Review Summary: A superb progressive death/doom album, and easily one of the best metal releases of the year.
Coming out of obscurity, Psychosis
is a refreshing surprise. With a strong foundation in progressive death and a depressive tint in the form of a doom influence, the album rarely gives you a chance to stop and take it all in. Whether it is the faster, technical and more ‘brutal’ moments, or the slower melodic passages, Brisbane based Phalanx keep originality and good song-writing as priority number one. With the recent popularity of anything mediocre, Phalanx’s Psychosis
is a welcome change.
The way complex and technical music is used nowadays is getting increasingly stale. Necrophagist is amazing in small amounts, but the latest album from Arsis lacked solid songwriting, seeming technical merely for the sake of being technical. This has somewhat become a trend, but fortunately for us Phalanx chooses not to comply. Don’t be mistaken in thinking that Phalanx are similar to the aforementioned bands; they’re not. It may seem arbitrary to use them as a reference, but the point is that Psychosis
uses technicality sparingly, when it really counts towards the mood of each song and not at each and every opportunity. Technicality is merely used as a tool to add another level of intricacy to the music, but this is far from technical death metal. Even so, the lead guitar work on most if not all of the tracks is elaborate and well crafted, lead guitarist Roma Ivakov making good use of arpeggio sweeping and various other techniques. Moreover, the band achieves a strong balance between the music and the vocals; as good as the vocal performances are, they are not overused, and really allow the music to take control of each song. Perhaps to make a point out of this, Phalanx close the album with the instrumental ‘Ultimatum’, which sublimely combines all the elements that shine on Psychosis
, bar the vocals.
On the topic of vocals, they are a communal effort by the band; bassist Chris Cox is the main vocalist, but both guitarist Nicholas Rees and drummer Edwin Shoesmith are credited with backing vocals. The majority of the vocals are a midrange growl akin to Dark Tranquillity’s Mikael Stanne, but they’re frequently dropped to lower gutturals. Clean vocals are also used and vary depending on where they’re found . Multiple voices create a sinister effect in ‘Thoughts in Exile’, while the same formula creates an astoundingly different effect on the tracks ‘Emptiness’ and ‘Solitude’, both which are the most doom influenced tracks on the album. This is probably the result of the difference in the tone of the accompanying music, further proof of how the atmosphere created can make a huge impact on other elements, such as the vocals.
To credit the band further, repetition is non-existent on Psychosis
. There may be similar ideas, but each song easily stands on its own. For example, opener ‘Thoughts in Exile’ is an aggressive and unrelenting track, while the second track ‘Zerzura’ is an almost futuristic sounding song, due greatly to the input of keyboardist Rob Ryan. The doom influence can hardly be heard until the third track ‘Emptiness’, which is an epic piece in itself, and possibly the album’s best. ‘Mountain’ is a staggering track similar to the opener, and as mentioned before instrumental closer ‘Ultimatum’ is a wonderful way to finish the album off. The importance of Ryan’s keyboards on Psychosis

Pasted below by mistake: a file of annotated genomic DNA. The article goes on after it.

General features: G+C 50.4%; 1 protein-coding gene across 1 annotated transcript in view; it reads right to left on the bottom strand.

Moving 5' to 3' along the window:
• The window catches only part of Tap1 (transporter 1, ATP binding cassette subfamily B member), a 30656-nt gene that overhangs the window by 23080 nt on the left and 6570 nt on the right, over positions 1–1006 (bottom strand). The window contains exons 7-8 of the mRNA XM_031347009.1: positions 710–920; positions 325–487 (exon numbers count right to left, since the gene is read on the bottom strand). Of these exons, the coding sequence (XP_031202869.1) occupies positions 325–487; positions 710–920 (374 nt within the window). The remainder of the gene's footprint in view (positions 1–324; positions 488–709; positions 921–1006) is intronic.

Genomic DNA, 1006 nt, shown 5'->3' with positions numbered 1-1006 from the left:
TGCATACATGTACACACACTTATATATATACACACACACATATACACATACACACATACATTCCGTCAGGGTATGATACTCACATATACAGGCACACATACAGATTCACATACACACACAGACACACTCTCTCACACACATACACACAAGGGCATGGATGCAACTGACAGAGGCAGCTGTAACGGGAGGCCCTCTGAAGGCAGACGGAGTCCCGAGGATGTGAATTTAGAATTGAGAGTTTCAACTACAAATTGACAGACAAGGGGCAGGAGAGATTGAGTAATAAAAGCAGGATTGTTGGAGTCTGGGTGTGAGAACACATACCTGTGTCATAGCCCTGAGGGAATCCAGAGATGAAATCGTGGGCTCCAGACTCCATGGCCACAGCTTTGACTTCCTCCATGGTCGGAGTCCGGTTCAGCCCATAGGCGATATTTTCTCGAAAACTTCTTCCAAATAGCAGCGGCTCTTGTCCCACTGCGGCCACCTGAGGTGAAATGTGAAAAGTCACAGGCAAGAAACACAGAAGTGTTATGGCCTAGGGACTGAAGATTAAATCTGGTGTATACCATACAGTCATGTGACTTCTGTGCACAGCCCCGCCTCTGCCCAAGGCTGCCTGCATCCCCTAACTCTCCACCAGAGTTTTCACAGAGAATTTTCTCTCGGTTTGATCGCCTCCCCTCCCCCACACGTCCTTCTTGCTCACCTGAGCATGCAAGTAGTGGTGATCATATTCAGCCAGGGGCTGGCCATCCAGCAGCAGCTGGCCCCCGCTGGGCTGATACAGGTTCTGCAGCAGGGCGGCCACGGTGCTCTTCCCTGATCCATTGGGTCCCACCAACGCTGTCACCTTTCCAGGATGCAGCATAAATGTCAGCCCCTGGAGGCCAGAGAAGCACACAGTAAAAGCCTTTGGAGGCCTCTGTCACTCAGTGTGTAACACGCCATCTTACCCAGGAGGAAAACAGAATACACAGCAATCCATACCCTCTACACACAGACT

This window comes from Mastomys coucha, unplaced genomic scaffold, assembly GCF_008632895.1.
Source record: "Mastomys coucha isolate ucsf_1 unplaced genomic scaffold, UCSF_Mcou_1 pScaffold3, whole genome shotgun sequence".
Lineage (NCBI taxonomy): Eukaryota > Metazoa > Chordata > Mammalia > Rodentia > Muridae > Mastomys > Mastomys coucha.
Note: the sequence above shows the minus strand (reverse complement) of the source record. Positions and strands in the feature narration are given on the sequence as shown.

cannot be understated. Whether he is taking a more prominent role, or simply adding a smoothing layer of synth to cover the music, he really makes a difference. In that regard, all five members contribute equally, and have their fair share in determining the outcome of the album. Furthermore, the band isn’t afraid to allow its various styles and influences to mesh together, giving the music a unique and diverse sound. Too many similar bands distinctly separate their influences, having a soft passage followed by a heavier one, and so on. This is not to say that Phalanx completely avoid this, but there is generally more liquidity throughout Psychosis
, allowing the different influences to gel together more so than they would normally. Little things, like the keyboards over the heavier parts in ‘Mountain’, or the prominent bass line in ‘Ultimatum’, really make more of a difference than one would expect.
While it’d be wrong to come into Psychosis
expecting a masterpiece, it most certainly is a well made and enjoyable album. It doesn’t overstay its welcome in terms of playing time (just over 40 minutes), and does not at any stage become repetitive or stagnant. It’s the sort of album you can take pride in listening to, while enjoying it thoroughly. Ultimately, Psychosis
is a refreshing album in the wake of a sea of mediocrity. Being just their debut, we can only commend Phalanx for their effort, and hope that they continue with what they’ve started.